Crème brûlée

21 Sep

Crème brûlée

Crème brûlée is – without a doubt – my favourite dessert. I love the moment when you crack the crust of caramelised sugar, and the shards shift apart to reveal the creamy custard waiting beneath. I’m already happy before I even raise the first spoonful to my mouth…

Until now, all my crème brûlée moments have occurred in restaurants. But the fourth Great British Bake-off signature bake was crème brûlée, so it was time to give it a go.

My biggest concern was producing a decent crust of caramelised sugar. The contestants were limited to using the oven grill. That might work in the Bake-off tent, but our home grill is a feeble, lopsided coathanger shaped thing that stumbles over the most basic grilling challenges.

Providentially, I received a kitchen blow torch for my birthday last week. That baby easily reduced a sprinkling of caster sugar to a smoldering mass that cooled to a lovely, glassy crust.

I divided the mixture into four standard-sized Le Creuset ramekins, which resulted in  generous portions. Next time I make it, I’ll divide it between six ramekins. As delicious as crème brûlée is, a little goes a long way…

Crème brûlée
(serves 4 to 6)

  • 4 egg yolks
  • 50g (1/4 cup) caster sugar (plus 6 tsp for the topping)
  • a pinch of salt
  • 450ml (about 1 3/4 cups) double cream
  • 1 vanilla bean, split and scraped (or  1/4 tsp vanilla bean paste)
  1. Preheat the oven to 300°F (150°C).
  2. Beat the egg yolks, 50g of sugar and salt together until they thicken slightly. Set aside.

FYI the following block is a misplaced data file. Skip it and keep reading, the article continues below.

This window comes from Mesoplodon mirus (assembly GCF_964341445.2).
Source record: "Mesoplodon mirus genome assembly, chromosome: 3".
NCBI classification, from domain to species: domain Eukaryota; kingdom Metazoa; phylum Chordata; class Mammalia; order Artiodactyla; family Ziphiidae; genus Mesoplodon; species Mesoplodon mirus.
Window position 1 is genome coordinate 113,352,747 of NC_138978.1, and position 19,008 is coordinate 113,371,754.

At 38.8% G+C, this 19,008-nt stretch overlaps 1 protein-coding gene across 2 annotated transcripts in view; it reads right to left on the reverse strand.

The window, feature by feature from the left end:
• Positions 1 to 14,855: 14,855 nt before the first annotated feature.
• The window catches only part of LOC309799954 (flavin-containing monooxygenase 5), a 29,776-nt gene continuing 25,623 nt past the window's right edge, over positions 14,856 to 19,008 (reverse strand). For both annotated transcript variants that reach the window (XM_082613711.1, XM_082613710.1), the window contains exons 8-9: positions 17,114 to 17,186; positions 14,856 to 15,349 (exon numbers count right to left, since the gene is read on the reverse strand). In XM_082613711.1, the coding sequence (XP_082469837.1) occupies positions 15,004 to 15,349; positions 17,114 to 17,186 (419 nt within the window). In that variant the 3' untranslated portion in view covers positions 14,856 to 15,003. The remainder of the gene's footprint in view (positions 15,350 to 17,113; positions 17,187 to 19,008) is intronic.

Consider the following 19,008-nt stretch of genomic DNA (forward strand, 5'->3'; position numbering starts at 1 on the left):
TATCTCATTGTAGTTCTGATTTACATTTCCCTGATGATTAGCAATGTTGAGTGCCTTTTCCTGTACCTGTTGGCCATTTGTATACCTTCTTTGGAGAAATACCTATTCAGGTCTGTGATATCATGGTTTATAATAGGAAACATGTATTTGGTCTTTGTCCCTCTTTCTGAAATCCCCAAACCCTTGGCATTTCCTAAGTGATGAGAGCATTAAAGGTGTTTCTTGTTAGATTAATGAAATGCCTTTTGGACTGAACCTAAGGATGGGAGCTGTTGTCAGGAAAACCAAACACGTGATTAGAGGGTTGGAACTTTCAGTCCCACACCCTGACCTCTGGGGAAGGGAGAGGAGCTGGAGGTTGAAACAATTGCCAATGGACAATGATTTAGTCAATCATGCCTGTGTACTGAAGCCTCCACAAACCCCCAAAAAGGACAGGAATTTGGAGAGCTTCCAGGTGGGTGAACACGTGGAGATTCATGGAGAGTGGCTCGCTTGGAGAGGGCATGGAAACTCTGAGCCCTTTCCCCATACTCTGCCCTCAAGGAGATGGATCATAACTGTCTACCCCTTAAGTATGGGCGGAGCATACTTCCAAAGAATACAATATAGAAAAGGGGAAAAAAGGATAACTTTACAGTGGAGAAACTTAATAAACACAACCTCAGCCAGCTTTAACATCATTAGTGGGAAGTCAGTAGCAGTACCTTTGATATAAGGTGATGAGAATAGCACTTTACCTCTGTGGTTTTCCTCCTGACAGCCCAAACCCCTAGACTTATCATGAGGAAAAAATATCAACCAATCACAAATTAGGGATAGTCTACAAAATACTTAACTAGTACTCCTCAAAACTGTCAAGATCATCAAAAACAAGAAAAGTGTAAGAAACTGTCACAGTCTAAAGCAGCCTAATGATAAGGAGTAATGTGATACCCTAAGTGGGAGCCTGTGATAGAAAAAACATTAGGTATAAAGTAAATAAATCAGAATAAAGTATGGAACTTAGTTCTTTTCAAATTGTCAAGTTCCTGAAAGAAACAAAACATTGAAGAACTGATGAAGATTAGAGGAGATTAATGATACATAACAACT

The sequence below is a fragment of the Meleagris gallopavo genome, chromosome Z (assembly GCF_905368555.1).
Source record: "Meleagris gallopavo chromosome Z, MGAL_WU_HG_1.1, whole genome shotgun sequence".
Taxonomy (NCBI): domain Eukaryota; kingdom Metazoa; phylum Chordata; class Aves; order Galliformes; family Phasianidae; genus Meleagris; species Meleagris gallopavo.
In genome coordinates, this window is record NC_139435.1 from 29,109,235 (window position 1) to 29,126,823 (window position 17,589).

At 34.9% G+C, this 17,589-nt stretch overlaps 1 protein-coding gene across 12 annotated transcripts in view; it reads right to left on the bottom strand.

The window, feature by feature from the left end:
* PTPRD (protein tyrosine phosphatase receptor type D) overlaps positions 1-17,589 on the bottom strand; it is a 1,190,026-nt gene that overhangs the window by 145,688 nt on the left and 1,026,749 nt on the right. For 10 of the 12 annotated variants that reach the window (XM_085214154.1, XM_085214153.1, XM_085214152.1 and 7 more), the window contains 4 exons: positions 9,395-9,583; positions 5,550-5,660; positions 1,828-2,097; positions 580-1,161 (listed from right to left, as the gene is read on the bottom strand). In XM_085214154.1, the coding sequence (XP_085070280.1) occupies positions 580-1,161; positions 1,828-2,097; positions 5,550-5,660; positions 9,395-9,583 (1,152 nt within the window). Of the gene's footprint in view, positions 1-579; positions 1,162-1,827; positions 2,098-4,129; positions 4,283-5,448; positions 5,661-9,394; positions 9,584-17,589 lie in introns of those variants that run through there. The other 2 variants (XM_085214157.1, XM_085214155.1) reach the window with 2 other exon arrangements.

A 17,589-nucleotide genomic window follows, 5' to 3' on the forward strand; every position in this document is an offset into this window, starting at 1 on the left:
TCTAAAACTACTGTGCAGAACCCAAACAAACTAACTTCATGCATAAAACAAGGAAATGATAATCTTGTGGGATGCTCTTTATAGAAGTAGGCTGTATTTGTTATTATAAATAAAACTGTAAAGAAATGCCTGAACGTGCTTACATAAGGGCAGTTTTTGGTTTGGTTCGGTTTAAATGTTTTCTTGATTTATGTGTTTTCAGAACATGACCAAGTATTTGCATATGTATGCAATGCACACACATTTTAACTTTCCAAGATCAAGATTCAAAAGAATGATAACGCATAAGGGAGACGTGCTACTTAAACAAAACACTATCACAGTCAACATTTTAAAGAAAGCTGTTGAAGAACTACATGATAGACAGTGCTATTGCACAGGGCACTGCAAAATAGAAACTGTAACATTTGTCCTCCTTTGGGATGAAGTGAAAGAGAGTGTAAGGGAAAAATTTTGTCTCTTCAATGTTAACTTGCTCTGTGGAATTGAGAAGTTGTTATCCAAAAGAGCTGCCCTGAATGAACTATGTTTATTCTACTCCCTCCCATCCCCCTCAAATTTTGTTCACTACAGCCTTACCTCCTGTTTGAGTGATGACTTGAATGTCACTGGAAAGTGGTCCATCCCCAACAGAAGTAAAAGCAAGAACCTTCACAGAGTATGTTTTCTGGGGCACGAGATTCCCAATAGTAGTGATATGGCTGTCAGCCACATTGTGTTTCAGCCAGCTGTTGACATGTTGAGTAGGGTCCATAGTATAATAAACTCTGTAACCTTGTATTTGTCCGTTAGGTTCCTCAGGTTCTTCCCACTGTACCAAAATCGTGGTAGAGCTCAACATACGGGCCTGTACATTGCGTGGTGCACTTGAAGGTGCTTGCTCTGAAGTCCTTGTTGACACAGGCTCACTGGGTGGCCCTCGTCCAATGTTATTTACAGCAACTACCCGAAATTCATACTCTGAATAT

3. In a small pot, whisk together the cream and vanilla seeds. Add the scraped pod to the mixture.
  4. Heat over medium-low until bubbles appear around the edges of the pot. Take off the heat and remove the vanilla pod.
  5. Very slowly whisk the warm cream into the egg mixture using a wire whisk.
  6. Set a fine sieve over a measuring jug and strain the custard to remove any solids.
  7. Divide the custard between four to six ramekins, pouring carefully to avoid creating bubbles.
  8. Place the ramekins in a deep roasting tray, then fill with hot water to the same height as the custard. Cover loosely with tin foil, and bake for 30-40 minutes until the custard is set around the edges but still a bit wobbly in the middle.
  9. Remove from the roasting tray and cool on a wire rack for half an hour before transferring (uncovered) to the fridge to chill completely.
  10. Once the custards are completely cold, cover with clingfilm until needed.
  11. When you are ready to caramelise the custards, sprinkle a teaspoon of sugar evenly over the surface of each ramekin. Either place the ramekins under a hot grill or melt the sugar using a kitchen blow-torch.
  12. Leave the sugar to cool and harden for a few minutes, then serve immediately before the sugar softens.

5 Responses to “Crème brûlée”

  1. Margo September 21, 2015 at 3:37 pm #

    I have never had the courage to try this either, but yours does look great! A blow torch would be the game changer, as I have a wimpy broiler too.

    • Andrea September 21, 2015 at 4:27 pm #

      I was not looking forward to using the grill – I feared the cream would be completely melted by the time the sugar caramelised.

  2. Nandini September 21, 2015 at 7:52 pm #

    I love Creme Brulee and this looks so good Andrea 🙂

  3. The Hungry Mum September 23, 2015 at 10:46 pm #

    yes please! Looks delish.

  4. Bobby Soufflé February 26, 2017 at 8:20 pm #

    Looks delicious Andrea

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